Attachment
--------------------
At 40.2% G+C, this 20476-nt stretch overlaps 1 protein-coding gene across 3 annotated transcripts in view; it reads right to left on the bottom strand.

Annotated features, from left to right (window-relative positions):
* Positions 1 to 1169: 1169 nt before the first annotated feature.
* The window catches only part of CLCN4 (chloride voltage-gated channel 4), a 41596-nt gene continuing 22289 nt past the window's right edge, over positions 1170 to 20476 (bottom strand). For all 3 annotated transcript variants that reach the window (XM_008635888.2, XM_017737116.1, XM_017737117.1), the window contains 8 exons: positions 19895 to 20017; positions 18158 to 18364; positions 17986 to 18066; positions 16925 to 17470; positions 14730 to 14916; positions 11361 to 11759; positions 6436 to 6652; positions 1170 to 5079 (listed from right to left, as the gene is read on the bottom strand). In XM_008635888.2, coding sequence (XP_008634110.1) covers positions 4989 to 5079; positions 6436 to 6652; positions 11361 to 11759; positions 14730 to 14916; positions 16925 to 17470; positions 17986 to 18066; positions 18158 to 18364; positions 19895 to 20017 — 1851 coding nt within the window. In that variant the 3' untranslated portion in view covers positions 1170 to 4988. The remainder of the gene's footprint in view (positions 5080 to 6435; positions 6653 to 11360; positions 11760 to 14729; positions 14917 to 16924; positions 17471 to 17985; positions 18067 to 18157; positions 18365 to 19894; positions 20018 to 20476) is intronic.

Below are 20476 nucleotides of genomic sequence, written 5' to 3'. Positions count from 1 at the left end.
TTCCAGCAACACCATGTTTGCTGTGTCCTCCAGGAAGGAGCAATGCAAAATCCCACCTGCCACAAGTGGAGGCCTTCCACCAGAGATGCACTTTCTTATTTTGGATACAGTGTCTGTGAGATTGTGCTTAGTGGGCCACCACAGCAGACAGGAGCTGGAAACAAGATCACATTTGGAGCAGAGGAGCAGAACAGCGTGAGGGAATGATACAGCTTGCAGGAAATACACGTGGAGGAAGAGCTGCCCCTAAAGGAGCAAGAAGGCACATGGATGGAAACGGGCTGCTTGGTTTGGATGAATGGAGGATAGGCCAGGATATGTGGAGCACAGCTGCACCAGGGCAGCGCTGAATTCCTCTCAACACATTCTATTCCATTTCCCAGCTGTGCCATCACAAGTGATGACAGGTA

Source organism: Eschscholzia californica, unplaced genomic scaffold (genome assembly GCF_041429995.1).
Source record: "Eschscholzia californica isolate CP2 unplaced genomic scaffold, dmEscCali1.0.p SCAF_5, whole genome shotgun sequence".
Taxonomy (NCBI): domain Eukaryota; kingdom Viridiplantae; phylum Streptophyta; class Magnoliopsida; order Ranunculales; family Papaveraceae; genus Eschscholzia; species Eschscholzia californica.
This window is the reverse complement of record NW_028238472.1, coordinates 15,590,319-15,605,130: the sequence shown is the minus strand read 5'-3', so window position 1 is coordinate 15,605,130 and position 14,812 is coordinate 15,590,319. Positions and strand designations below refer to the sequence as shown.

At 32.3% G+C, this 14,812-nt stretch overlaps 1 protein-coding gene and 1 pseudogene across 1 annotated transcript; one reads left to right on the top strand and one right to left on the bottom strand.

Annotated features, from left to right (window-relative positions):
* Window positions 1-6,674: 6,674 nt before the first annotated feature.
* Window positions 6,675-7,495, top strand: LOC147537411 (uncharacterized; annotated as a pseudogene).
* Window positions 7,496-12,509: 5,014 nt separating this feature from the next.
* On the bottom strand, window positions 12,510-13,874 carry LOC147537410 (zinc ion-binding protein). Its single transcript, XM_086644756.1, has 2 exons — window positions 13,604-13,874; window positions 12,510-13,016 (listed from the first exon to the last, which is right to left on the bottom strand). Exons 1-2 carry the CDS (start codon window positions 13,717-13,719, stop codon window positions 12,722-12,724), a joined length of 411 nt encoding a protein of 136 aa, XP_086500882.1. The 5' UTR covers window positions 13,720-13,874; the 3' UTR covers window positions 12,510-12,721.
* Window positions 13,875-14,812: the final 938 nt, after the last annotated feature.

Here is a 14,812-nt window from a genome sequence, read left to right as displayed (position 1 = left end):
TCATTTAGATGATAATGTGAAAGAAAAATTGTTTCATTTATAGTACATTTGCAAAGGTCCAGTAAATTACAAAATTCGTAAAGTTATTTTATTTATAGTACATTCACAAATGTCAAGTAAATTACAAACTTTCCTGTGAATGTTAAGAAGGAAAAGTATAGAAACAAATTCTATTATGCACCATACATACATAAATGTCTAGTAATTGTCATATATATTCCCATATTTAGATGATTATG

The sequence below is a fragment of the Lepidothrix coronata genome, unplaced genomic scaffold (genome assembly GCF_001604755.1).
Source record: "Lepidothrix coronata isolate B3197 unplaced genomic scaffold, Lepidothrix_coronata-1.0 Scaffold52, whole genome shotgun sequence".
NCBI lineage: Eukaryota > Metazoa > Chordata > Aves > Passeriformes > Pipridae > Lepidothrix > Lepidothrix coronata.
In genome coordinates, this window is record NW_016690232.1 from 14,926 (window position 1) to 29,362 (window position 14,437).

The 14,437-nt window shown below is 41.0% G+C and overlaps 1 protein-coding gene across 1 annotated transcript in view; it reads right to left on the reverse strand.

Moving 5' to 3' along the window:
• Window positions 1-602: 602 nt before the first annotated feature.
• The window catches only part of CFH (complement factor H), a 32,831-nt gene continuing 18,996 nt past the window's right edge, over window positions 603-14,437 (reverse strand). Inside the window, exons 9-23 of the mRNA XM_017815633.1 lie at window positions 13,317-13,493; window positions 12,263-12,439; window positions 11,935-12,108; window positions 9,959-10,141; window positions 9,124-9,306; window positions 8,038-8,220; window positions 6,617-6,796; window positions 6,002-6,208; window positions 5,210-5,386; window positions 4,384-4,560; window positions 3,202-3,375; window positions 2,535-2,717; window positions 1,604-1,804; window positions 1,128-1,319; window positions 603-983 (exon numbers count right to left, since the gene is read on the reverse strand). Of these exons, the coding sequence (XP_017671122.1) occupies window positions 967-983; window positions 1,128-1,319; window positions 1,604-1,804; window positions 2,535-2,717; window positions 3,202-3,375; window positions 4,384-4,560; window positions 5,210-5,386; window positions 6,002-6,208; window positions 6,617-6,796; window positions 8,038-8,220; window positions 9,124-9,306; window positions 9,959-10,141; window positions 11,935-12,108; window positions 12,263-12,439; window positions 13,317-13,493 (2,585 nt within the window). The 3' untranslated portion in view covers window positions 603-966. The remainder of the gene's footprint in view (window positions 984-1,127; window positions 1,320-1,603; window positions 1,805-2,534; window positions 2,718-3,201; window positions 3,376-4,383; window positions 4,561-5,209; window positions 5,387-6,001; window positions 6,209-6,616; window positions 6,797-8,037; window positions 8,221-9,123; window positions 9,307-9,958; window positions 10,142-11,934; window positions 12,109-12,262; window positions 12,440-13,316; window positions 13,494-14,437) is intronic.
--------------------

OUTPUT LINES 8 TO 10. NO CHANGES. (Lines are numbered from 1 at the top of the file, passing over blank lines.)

Source record: "Eschscholzia californica isolate CP2 unplaced genomic scaffold, dmEscCali1.0.p SCAF_5, whole genome shotgun sequence".
Taxonomy (NCBI): domain Eukaryota; kingdom Viridiplantae; phylum Streptophyta; class Magnoliopsida; order Ranunculales; family Papaveraceae; genus Eschscholzia; species Eschscholzia californica.
This window is the reverse complement of record NW_028238472.1, coordinates 15,590,319-15,605,130: the sequence shown is the minus strand read 5'-3', so window position 1 is coordinate 15,605,130 and position 14,812 is coordinate 15,590,319. Positions and strand designations below refer to the sequence as shown.